Florian Kelle, former chef, is a master’s student in the Game Studies and Engineering programme at Klagenfurt university. Prior to studying in Klagenfurt, he received a bachelor’s degree in British and American studies from Bielefeld University. His bachelor’s ‘If I Throw a Ball at You, You Could Wait until It Starts Telling a Story – A Ludo-Narratological Approach to Metal Gear Solid 3 and 4’, he concluded his first work on games. Beyond narrative and formalist approaches, he interested procedural literacy and the extra-academic communities of knowledge that arise around videogames. During a seminar he taught on horror in videogames, he has developed an interest in the archaeological implications of exploring games as virtual spaces. Currently, Florian Kelle is working towards his master’s thesis on conducting archaeology in and of videogames.
The Big Dig: On Rethinking Videogames as Nexus
Junior-Keynote, Sunday, 20th October, 13:30 – 14:30
Videogames are cultural artifacts. Just like in the real world, archaeology can be conducted in digital spaces. Recent developments in the archaeological treatment of videogames, archaeogaming, strive to regard videogames as hyperobjects. Whereas this concept does well in accounting for the pervasive nature of videogames, it further complicates how videogames can be interacted with and analysed from an archaeological perspective: What constitutes a videogame? Who is proficient enough to assess the phenomenon? Where do we start when dealing with this unfathomable artifact?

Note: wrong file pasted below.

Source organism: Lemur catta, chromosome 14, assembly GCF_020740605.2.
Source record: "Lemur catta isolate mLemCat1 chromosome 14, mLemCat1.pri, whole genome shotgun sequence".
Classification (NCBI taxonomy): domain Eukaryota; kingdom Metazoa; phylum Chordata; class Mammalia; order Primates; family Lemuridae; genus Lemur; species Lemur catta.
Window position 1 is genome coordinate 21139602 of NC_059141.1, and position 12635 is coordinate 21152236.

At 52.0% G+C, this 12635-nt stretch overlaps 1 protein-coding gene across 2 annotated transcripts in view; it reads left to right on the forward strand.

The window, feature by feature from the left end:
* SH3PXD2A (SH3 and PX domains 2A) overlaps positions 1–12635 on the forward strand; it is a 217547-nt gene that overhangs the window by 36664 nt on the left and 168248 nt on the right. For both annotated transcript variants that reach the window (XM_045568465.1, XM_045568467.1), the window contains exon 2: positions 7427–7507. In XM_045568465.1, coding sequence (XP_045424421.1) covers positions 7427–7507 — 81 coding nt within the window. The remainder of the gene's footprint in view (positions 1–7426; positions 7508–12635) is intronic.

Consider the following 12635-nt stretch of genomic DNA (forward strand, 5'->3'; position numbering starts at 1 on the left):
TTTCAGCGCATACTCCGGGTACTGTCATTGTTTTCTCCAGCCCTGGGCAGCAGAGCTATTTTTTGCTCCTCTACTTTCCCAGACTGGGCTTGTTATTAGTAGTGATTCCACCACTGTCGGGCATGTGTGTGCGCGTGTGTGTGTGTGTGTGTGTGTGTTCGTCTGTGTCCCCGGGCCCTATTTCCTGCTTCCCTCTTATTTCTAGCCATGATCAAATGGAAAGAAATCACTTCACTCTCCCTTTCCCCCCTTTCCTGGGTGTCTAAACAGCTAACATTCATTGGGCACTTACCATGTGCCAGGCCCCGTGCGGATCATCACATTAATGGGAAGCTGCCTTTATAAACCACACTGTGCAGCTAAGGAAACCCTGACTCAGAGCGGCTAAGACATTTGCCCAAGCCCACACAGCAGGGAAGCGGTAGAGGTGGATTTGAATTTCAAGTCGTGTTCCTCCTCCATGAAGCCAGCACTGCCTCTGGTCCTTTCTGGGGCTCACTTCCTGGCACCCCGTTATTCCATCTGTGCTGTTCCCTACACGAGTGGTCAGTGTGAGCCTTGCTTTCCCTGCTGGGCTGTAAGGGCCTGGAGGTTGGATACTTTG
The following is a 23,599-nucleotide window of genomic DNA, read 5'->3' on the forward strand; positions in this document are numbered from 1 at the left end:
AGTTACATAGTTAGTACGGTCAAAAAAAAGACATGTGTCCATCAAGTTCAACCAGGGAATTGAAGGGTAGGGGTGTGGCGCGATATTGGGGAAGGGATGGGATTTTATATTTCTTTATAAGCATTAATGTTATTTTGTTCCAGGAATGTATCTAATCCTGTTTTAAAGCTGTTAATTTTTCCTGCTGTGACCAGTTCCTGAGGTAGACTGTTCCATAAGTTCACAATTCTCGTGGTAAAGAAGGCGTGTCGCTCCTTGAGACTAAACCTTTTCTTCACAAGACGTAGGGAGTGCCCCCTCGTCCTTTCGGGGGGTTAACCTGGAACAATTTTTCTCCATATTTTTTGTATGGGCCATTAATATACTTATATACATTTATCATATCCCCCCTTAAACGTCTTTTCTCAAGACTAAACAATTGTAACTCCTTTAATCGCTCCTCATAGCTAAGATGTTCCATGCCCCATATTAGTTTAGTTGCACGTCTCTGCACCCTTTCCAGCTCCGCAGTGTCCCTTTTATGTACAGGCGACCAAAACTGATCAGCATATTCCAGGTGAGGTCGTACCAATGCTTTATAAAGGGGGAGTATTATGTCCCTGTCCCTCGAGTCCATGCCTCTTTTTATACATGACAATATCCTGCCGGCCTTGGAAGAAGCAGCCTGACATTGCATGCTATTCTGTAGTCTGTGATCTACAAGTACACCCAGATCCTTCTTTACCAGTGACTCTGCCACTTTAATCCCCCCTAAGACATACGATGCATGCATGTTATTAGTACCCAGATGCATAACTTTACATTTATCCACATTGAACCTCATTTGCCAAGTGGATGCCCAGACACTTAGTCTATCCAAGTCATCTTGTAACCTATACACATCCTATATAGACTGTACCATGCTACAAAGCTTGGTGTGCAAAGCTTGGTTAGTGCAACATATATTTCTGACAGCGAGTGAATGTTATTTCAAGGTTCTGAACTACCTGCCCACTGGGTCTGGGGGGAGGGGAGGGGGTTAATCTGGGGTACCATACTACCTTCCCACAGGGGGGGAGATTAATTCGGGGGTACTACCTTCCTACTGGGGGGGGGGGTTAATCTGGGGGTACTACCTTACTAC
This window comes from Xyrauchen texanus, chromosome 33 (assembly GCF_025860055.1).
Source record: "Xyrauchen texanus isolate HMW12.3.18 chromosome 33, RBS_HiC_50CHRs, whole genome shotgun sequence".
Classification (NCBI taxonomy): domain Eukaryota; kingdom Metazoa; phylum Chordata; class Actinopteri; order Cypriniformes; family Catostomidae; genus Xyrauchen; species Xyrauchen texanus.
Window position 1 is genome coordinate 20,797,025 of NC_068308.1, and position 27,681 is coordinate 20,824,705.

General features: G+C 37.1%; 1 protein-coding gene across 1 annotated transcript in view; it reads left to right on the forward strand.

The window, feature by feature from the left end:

Videogames have traditionally been defined through cultural play theory and medium-specific theories from the school of ludology. Taking into consideration discussions of the magic circle and paratexts, it is evident that there must be more to what constitutes the game. Consequently, demarcating what truly constitutes the digital artifact through established positions becomes difficult.
In my talk, I address the nature of videogames as hyperobjects. First, I look at how archaeology and archaeogaming deal with artifacts. By extending on existing notions of archaeology in and of videogames, I complement theories of archaeogaming with the medium-specific character of play and interaction. Concrete examples from videogames and their contextual surroundings illustrate the extension of the boundaries. I claim that games in the narrow sense should be considered as a nexus for all the features that constitute the artifact ‘game’ as a hyperobject, allowing for archaeology in and of games to be conducted.2